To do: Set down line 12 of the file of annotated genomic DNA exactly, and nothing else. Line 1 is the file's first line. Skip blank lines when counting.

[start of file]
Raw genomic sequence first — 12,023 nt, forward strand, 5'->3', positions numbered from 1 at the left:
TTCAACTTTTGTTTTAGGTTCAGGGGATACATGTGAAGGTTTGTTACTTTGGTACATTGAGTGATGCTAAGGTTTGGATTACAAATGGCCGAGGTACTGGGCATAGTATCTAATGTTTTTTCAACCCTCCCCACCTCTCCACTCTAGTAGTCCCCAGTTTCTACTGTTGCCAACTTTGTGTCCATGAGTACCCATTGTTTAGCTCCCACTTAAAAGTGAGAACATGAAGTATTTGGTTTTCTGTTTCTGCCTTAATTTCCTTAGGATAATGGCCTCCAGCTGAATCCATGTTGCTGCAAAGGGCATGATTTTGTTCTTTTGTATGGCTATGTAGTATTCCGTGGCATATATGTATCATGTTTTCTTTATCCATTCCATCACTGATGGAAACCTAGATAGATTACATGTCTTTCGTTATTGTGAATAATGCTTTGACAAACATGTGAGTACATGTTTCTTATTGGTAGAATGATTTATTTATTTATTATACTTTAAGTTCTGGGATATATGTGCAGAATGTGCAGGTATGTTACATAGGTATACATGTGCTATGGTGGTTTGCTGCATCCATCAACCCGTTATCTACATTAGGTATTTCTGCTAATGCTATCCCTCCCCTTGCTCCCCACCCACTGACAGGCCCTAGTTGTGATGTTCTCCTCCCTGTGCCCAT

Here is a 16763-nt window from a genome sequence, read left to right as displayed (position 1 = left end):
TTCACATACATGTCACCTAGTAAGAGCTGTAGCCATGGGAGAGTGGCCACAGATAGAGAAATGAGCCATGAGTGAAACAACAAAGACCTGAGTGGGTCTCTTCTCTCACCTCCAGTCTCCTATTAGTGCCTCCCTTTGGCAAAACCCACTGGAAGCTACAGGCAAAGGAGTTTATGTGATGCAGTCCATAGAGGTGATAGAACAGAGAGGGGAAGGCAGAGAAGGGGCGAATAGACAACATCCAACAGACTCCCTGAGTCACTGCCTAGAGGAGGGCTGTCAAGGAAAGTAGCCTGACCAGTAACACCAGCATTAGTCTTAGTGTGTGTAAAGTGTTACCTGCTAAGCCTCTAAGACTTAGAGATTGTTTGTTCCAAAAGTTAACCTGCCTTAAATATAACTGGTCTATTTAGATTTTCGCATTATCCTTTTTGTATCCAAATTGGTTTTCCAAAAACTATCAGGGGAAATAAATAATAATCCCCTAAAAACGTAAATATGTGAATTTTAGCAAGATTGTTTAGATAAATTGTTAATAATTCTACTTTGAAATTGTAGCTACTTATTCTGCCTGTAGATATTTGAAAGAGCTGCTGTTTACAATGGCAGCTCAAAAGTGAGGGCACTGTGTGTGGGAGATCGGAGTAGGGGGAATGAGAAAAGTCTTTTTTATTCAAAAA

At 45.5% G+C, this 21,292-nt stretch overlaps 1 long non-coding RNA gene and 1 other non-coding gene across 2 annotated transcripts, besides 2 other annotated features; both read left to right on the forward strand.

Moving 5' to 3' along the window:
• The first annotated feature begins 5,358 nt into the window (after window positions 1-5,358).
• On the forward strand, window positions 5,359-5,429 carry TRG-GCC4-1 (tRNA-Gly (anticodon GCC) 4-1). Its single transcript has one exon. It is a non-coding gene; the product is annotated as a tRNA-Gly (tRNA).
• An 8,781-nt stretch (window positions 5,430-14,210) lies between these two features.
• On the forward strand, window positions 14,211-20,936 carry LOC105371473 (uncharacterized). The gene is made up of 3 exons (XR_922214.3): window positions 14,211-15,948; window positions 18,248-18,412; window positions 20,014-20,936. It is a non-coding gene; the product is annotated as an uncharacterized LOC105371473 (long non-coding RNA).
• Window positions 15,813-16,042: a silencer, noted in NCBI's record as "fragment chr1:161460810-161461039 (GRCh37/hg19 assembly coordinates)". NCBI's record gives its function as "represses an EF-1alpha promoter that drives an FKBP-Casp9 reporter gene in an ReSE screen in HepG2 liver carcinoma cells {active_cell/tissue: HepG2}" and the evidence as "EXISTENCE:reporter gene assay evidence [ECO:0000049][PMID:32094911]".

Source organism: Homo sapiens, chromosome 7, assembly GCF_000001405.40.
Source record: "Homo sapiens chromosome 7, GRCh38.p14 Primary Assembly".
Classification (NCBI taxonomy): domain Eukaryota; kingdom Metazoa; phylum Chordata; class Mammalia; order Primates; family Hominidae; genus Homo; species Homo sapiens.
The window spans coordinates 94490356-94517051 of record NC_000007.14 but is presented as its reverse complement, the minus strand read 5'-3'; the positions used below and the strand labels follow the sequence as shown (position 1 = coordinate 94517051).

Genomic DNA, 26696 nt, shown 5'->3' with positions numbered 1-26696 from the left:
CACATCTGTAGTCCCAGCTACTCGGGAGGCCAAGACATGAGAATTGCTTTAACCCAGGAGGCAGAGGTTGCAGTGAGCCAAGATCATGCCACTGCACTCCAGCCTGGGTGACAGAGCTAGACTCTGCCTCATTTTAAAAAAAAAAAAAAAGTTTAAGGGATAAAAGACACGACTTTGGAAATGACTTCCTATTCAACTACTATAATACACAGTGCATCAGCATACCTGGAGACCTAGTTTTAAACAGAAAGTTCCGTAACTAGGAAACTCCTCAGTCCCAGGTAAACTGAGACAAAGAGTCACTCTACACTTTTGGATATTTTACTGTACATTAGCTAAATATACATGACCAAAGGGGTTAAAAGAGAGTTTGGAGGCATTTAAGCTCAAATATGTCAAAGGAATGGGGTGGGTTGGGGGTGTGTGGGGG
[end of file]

Source organism: Homo sapiens, chromosome 7, assembly GCF_000001405.40.